An unclassified memo from the US Immigration and Customs Enforcement claims that DJI drones and apps are being used to gather data for the Chinese government.
While stating it’s not a certainty, the ICE memo claims with ‘high confidence’ that DJI is selectively targeting government and privately owned entities within the science and technology sectors to expand its ability to gather data on US infrastructure and law enforcement, which it then feeds back to the Chinese government.
The memo says its claim is based on “information derived from open source reporting and a reliable source within the unmanned aerial systems industry with first and second-hand access.”
The memo states:
“SIP (Special Agent in Charge Intelligence Program) Los Angeles assesses with moderate confidence that Chinese-based company DJI Science and Technology is providing U.S. critical infrastructure and law enforcement data to the Chinese government. SIP Los Angeles further assesses with high confidence the company is selectively targeting government and privately owned entities within these sectors to expand its ability to collect and exploit sensitive U.S. data.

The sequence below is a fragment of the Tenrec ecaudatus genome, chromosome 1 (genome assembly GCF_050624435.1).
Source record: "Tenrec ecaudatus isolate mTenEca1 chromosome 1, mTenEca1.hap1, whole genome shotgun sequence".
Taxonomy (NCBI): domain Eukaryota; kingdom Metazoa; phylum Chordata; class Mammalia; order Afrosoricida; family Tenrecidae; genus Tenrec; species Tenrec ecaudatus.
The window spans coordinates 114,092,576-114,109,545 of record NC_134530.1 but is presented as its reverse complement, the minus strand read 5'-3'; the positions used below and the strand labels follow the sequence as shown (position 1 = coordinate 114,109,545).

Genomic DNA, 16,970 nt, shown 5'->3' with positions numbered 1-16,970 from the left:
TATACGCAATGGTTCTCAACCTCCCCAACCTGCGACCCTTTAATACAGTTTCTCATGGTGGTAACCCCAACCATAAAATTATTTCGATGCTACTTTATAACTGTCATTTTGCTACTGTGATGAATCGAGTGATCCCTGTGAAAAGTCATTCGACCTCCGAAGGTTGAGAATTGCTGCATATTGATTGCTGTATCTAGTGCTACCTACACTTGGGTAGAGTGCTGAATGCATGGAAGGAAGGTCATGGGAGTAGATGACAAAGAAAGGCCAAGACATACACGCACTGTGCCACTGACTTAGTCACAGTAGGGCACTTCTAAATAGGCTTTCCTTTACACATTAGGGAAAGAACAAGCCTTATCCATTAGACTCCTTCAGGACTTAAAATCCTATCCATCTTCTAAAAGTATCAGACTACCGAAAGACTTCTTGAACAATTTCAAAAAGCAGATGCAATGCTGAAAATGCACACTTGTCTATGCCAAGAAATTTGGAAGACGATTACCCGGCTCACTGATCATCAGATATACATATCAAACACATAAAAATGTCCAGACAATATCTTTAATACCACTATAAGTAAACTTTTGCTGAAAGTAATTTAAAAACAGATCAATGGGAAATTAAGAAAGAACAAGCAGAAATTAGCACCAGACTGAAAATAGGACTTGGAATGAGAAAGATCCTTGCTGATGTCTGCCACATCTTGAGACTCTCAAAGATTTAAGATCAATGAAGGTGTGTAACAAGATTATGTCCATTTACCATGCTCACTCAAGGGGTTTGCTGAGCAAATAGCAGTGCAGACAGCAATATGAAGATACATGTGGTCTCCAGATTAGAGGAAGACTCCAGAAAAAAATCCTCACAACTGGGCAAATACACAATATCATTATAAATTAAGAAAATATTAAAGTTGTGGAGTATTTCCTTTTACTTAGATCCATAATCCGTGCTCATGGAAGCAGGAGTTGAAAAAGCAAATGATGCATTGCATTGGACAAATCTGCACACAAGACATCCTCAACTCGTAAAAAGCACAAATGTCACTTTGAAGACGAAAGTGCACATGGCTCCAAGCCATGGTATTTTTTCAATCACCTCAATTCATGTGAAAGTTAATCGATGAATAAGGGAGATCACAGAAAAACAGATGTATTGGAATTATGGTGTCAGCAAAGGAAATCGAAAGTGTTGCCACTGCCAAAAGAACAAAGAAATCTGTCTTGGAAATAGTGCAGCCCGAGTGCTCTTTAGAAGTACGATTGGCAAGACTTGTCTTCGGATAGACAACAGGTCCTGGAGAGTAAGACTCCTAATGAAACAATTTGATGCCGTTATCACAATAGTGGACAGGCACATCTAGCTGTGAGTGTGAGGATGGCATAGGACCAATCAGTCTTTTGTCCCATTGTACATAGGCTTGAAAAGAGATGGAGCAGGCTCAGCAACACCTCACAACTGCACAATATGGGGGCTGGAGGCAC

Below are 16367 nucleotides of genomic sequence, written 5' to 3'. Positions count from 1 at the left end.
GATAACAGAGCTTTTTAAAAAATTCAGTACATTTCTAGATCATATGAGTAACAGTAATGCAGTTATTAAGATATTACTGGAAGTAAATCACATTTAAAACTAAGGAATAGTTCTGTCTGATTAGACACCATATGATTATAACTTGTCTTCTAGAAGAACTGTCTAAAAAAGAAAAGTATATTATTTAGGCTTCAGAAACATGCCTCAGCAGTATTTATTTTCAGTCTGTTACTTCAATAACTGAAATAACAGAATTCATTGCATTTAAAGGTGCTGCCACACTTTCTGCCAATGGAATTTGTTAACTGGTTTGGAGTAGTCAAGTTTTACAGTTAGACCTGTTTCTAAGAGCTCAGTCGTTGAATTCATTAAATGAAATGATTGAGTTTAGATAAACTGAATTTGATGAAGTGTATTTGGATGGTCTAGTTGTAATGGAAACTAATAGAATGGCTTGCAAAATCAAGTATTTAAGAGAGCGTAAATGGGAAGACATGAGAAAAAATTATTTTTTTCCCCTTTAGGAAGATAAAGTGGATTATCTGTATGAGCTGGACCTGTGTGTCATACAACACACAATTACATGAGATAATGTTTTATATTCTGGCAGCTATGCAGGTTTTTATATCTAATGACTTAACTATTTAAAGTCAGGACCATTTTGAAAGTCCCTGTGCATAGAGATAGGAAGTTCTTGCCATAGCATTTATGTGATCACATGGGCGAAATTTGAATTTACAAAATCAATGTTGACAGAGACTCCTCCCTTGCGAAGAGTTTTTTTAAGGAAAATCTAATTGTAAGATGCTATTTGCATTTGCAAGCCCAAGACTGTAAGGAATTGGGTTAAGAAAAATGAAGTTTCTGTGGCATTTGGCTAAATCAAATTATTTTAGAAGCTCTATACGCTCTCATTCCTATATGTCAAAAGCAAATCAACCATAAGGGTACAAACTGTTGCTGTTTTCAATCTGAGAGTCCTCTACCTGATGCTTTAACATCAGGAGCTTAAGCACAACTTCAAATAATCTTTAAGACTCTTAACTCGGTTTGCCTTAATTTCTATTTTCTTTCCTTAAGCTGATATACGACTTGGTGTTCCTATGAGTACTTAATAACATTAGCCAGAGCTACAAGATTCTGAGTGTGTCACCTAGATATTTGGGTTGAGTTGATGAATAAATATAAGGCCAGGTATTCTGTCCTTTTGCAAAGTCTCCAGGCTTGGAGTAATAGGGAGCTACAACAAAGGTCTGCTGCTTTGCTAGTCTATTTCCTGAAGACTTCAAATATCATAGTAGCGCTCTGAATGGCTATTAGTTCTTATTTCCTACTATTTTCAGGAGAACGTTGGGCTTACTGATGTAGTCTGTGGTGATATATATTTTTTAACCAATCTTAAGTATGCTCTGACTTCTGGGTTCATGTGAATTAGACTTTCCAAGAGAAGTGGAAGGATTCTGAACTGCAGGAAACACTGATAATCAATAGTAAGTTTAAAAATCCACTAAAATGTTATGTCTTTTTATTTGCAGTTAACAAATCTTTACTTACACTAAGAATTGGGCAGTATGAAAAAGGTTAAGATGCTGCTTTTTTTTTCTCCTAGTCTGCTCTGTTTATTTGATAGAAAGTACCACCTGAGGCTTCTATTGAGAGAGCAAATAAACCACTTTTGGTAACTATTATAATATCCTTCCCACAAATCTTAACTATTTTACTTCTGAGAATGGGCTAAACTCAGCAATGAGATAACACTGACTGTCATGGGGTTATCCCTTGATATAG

“Since 2015, DJI has targeted a number of U.S. companies in the critical infrastructure and law enforcement sectors to market its UAS. As of July 2017, at least ten large companies and organizations operating in the railroad, utility, media, farming, education, and federal law enforcement sectors have already purchased and begun using DJI UAS. The most frequent uses include mapping land, inspecting infrastructure, conducting surveillance, and monitoring hazardous materials.”
DJI strongly denies the allegations, and in a statement said: “The allegations in the bulletin are so profoundly wrong as a factual matter that ICE should consider withdrawing it, or at least correcting its unsupportable assertions.”
And to be fair to DJI, we’ve read the memo… and there isn’t a whole lot of evidence in it. The memo, for instance, cites a California wine producer that bought a DJI drone to survey its vineyard, and not long afterward a Chinese company bought vineyards in the same area.
It also cites DJI’s aggressive pricing methods that effectively neutered its competition.
What’s more, DJI has taken steps in recent months to protect its users’ privacy, introducing options like its new Offline Mode.
Via New York Times